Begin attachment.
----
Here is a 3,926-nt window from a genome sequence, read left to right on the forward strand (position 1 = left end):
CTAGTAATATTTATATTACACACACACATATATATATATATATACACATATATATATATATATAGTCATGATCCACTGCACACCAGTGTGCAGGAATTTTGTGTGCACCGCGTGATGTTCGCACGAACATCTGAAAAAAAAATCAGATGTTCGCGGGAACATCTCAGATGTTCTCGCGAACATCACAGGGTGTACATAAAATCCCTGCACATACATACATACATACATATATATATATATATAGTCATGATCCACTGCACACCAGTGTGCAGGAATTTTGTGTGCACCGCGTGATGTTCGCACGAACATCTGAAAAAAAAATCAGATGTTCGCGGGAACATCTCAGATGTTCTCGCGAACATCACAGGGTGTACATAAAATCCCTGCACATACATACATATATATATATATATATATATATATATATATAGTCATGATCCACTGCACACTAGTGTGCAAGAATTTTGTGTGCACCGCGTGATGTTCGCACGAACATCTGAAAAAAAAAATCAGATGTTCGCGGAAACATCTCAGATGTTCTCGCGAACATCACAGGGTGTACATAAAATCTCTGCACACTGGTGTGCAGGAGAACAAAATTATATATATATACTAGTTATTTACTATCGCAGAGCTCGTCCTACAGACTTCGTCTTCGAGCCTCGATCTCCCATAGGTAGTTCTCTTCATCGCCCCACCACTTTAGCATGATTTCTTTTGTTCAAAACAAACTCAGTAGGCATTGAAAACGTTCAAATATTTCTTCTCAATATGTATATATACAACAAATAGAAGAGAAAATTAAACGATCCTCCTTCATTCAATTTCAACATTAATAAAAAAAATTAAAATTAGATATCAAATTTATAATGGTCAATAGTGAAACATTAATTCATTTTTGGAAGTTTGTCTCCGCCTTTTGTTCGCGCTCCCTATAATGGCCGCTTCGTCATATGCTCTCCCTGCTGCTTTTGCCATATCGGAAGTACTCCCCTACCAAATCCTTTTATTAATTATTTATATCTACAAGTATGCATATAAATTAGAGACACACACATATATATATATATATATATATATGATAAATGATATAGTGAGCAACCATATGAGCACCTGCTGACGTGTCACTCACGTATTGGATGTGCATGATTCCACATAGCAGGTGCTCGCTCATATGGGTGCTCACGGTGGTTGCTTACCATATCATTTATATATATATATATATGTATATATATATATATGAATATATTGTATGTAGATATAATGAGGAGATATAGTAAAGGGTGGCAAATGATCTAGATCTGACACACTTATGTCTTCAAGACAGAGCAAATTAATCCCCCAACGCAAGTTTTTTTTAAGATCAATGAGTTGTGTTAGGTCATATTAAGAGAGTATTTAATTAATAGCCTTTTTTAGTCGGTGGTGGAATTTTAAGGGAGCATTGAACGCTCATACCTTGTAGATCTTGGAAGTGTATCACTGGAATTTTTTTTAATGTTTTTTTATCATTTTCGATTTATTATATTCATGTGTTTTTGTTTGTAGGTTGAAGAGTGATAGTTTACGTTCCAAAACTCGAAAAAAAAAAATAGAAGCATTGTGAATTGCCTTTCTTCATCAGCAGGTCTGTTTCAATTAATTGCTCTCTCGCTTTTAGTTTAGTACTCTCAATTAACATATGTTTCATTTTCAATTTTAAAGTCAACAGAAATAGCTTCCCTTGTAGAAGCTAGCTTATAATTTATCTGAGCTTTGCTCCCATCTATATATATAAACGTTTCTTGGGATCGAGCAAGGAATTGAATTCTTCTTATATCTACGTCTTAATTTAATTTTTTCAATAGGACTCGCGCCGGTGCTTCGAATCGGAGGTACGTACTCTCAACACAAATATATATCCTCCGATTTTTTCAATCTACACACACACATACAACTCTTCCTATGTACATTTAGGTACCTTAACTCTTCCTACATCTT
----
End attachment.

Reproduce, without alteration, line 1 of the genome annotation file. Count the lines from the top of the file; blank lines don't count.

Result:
Here is a 3,926-nt window from a genome sequence, read left to right on the forward strand (position 1 = left end):